By Fernan Gonzalez-Torres
BBC Latin America analyst
Daniel Ortega ruled Nicaragua from 1979 to 1990. Now, after losing three presidential elections, he is running again as the candidate for the Sandinista Front in Sunday's elections.
The fact that opinion polls put him ahead in the race is causing alarm in Washington.
After three electoral losses, Mr Ortega is hoping for a comeback
For the Bush administration, Mr Ortega represents the old left in Latin America and a man with close links to President Fidel Castro of Cuba and the Venezuelan President, Hugo Chavez.
While Mr Ortega was in power in the 1980s, the US saw him as a threat to stability in Central America.
In Guatemala and El Salvador, leftist guerrillas were fighting US-backed governments. The fear in Washington was that the Sandinistas would support them militarily.
Washington tried to undermine Mr Ortega's government by training and arming disaffected groups that came to be known as "contras". President Ronald Reagan even ordered for mines to be laid in Nicaragua's harbours.
The government of the Sandinista Front of National Liberation (Sandinista comes from Augusto Cesar Sandino, a nationalist leader who fought against US military presence in Nicaragua between 1927 and 1933), implemented land reform and made efforts to improve living conditions for the poor and to promote gender equality.
Although many people benefited from the changes brought by the Sandinistas, the movement also polarised Nicaraguan society.
Nicaragua's business community was deeply suspicious of Mr Ortega's government, believing it would follow President Castro's policies of nationalisation in Cuba.
Daniel Ortega: Sandinista Front
Eduardo Montealgre: Liberal Alliance
Jose Rizo: Constitutionalist Liberal Party
Edmundo Jarquin Calderon: Sandinista Renewal Movement
And, in an overwhelmingly Roman Catholic country, many Nicaraguans felt alienated by the tension between the Sandinistas and the Catholic Church.
There was also widespread rejection of compulsory military service, as many young men died in the war against the Contras.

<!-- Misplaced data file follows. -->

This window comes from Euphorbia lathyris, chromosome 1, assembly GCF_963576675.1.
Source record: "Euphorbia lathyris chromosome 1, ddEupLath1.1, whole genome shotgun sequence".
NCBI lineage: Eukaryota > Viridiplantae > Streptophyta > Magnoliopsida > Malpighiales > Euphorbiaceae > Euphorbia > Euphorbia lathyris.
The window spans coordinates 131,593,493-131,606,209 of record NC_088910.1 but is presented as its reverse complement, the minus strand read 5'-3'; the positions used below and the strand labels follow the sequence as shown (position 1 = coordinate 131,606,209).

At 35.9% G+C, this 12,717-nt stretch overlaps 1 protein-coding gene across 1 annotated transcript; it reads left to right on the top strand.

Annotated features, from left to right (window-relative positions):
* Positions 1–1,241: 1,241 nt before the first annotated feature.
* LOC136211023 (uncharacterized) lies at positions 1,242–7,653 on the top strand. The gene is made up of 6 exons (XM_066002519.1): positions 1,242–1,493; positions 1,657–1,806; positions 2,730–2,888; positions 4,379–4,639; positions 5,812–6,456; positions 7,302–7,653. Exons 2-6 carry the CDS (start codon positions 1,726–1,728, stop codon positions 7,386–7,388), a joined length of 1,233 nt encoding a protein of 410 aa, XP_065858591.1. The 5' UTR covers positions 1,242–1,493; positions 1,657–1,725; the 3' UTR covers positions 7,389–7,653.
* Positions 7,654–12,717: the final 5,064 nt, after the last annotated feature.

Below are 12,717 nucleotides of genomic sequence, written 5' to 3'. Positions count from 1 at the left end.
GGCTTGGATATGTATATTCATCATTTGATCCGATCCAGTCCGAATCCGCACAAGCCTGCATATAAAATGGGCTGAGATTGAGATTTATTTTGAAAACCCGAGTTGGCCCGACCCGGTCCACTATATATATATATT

In the presidential elections of 1990, Mr Ortega was unexpectedly defeated by Violeta Barrios de Chamorro, the widow of a journalist killed by the Somoza regime. The opinion polls had predicted a victory for the Sandinistas.
Although Mr Ortega failed to be elected in successive elections in 1996 and 2001, he has never given up his attempts to return to power.
Mr Ortega knows that he has to convince a large number of Nicaraguans to get the 40% of the vote required by law to be declared outright winner.
If he fails to reach that percentage, he needs at least 35% of the vote and a 5% margin over the nearest other candidate.
The Sandinista leader, now 61, has made unlikely alliances with some of the groups that fought against his government in the 1980s.
His running mate, banker and former Contra leader Jaime Morales, is the original owner of the house where Mr Ortega and his wife Rosario now live.
It was confiscated by the Sandinistas when they were in power.
Mr Ortega has dropped the red and black colours of the Sandinista flag in favour of pink and has asked for forgiveness for what he describes as his mistakes.
He often talks about his Christian beliefs - and he and his wife were married in church after many years of living together.
Recently, the Sandinista Front voted in Congress in favour of a total ban of abortion.
Many critics say that the transformation of Ortega and his party amounts to nothing more than political opportunism.
Image or substance, the truth is that if he is elected, he is unlikely to return to the revolutionary path of his government in the 1980s.